GE 2015: “A night is a long time in politics”

May 8, 2015

Tudor Rickards ‏@Tudortweet
On the first day of hustings the pollsters said to me:
There’s no party with a clear majorityTudor Rickards

One the third day of hustings Grant Shapps said to me:
You can’t believe their pledges but you can believe me

Tudor Rickards @Tudortweet · Apr 21
Nicola Sturgeon named as the most dangerous woman in Britain

Tudor Rickards @Tudortweet · Apr 24
English votes for English voters. The prospects for survival of the United Kingdom declines again.

Tudor Rickards @Tudortweet · May 2
On the last week of hustings the media brought to me
Red Ed derided
Dodgy undecided
Audience one-sided
On the very unbiased BBC

PiratePartyUK-Maria ‏@PiratePUKMaria May 8th
UK electoral system logic: @TheGreenParty got 1 Seat with as many votes as SNP (56 Seats) via @nblanchart Maybe they just counted the ballots wrong can we start again tomorrow?

The twelve hours that changed the British political scene

The General Election campaign took place over five weeks in which the polls stubbornly refused to predict anything but a hung parliament. At precisely 10pm on the 7th May 2015 a comprehensive exit poll announced that the Conservatives would win enough support to be to form a Government. By midnight, widespread disbelief turned to shocked acceptance of the prediction. By midday, Prime Minister Cameron was on his way the Buckingham Palace to announce to The Queen that he would be able to form a new Government unaided by other parties.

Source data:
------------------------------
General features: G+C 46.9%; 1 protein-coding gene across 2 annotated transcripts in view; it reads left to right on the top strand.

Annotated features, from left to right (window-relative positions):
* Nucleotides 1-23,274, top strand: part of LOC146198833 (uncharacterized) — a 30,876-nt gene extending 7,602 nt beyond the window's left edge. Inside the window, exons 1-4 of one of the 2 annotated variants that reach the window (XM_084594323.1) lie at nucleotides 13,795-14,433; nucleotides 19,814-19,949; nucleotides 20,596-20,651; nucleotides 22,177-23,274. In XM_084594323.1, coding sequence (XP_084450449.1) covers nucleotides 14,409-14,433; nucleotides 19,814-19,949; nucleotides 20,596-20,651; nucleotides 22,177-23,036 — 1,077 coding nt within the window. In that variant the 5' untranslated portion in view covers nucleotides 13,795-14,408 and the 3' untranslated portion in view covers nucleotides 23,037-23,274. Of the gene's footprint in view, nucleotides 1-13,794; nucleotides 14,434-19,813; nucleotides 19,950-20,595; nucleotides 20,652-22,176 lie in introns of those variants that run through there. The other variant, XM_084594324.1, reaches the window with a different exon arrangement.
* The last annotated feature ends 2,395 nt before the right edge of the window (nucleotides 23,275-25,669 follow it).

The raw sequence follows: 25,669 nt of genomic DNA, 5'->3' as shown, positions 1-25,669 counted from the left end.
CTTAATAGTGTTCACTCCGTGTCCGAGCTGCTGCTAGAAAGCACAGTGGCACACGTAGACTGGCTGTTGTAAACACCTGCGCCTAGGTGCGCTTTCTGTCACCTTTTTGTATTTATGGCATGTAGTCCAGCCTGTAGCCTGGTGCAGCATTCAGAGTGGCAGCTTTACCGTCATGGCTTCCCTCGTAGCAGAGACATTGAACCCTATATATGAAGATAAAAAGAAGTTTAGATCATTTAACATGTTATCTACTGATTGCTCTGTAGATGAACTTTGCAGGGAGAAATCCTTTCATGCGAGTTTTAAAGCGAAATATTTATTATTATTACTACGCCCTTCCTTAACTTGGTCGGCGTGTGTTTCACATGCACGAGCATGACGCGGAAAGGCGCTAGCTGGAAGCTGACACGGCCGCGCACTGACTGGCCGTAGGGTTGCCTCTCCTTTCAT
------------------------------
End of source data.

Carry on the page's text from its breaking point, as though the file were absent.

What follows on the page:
I was among those shocked by the unexpectedness of this exit poll, and then by the speed of subsequent events. My intention was to watch for a few hours for a general indication of how events were turning out, and maybe get a clearer idea in the early morning news bulletins.

As it turned out, the exit poll was more or less confirmed by the first few results. I went to bed having made the following notes.

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Nicola Sturgeon named as the most dangerous woman in Britain

April 21, 2015

The leader of the Scottish National Party (SDP) has become the most targeted politician in the General Election Campaign. She must be doing something rightNest of vipers

The Guardian captured the awakening mood in the mainline UK political parties to the danger coming from Nicola Sturgeon’s leadership of the SNP:

According to Boris Johnson she’s King Herod. She’s Lady Macbeth. She’s Attila the Hun.

Piers Morgan in the Mail is more circumspect. For him, Sturgeon is merely “the most dangerous woman in Britain”. This, says Sturgeon, is “possibly one of the nicest things the Mail has ever said about me”.

The newspapers that carried these gentlemanly hysterics, agree that Sturgeon is a kidnapper, warning the UK on their pages that she is holding the country “to ransom”. The Times eschews such hyperbole, suggesting only that she is only going to hold the UK’s defence to ransom.

Gosh. Even if the SNP takes every seat in Scotland – and that’s not beyond the bounds of possibility – it will still only have one in every 13 Commons votes. If Westminster really is this vulnerable, then, really, it’s brought its troubles on itself.

The Evidence from the Manifesto launch

Your editor settled down to review the launch of the SNP manifesto [20th April 2015]. As there would be many reports of the manifesto, I decided to concentrate on the style of the new political star of the Election Campaign. What follows is my unexpurgated notes, (minor corrections for clarity only).

Style.